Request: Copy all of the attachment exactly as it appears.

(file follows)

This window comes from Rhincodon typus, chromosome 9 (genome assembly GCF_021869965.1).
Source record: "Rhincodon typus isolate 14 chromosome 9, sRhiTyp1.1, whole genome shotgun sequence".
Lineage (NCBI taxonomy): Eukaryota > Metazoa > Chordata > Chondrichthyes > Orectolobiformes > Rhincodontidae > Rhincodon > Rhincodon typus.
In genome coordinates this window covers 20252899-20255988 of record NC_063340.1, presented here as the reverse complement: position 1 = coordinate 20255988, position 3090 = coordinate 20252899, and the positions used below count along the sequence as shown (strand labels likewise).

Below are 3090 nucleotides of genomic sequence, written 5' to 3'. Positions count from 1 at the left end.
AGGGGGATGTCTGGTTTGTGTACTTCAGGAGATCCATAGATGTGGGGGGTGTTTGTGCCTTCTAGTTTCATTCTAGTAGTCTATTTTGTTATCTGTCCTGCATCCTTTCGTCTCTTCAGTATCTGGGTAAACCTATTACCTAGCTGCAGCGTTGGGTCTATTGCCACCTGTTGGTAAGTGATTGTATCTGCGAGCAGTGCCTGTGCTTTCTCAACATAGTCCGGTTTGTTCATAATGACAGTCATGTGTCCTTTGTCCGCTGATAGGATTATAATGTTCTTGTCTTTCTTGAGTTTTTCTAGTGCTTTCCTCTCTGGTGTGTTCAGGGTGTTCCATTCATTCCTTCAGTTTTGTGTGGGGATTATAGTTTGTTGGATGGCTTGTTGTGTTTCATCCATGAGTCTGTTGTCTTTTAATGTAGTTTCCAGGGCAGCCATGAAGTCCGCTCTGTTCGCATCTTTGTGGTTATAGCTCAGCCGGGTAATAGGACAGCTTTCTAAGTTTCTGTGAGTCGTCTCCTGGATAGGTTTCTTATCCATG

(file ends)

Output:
This window comes from Rhincodon typus, chromosome 9 (genome assembly GCF_021869965.1).
Source record: "Rhincodon typus isolate 14 chromosome 9, sRhiTyp1.1, whole genome shotgun sequence".
Lineage (NCBI taxonomy): Eukaryota > Metazoa > Chordata > Chondrichthyes > Orectolobiformes > Rhincodontidae > Rhincodon > Rhincodon typus.
In genome coordinates this window covers 20252899-20255988 of record NC_063340.1, presented here as the reverse complement: position 1 = coordinate 20255988, position 3090 = coordinate 20252899, and the positions used below count along the sequence as shown (strand labels likewise).

Below are 3090 nucleotides of genomic sequence, written 5' to 3'. Positions count from 1 at the left end.
AGGGGGATGTCTGGTTTGTGTACTTCAGGAGATCCATAGATGTGGGGGGTGTTTGTGCCTTCTAGTTTCATTCTAGTAGTCTATTTTGTTATCTGTCCTGCATCCTTTCGTCTCTTCAGTATCTGGGTAAACCTATTACCTAGCTGCAGCGTTGGGTCTATTGCCACCTGTTGGTAAGTGATTGTATCTGCGAGCAGTGCCTGTGCTTTCTCAACATAGTCCGGTTTGTTCATAATGACAGTCATGTGTCCTTTGTCCGCTGATAGGATTATAATGTTCTTGTCTTTCTTGAGTTTTTCTAGTGCTTTCCTCTCTGGTGTGTTCAGGGTGTTCCATTCATTCCTTCAGTTTTGTGTGGGGATTATAGTTTGTTGGATGGCTTGTTGTGTTTCATCCATGAGTCTGTTGTCTTTTAATGTAGTTTCCAGGGCAGCCATGAAGTCCGCTCTGTTCGCATCTTTGTGGTTATAGCTCAGCCGGGTAATAGGACAGCTTTCTAAGTTTCTGTGAGTCGTCTCCTGGATAGGTTTCTTATCCATG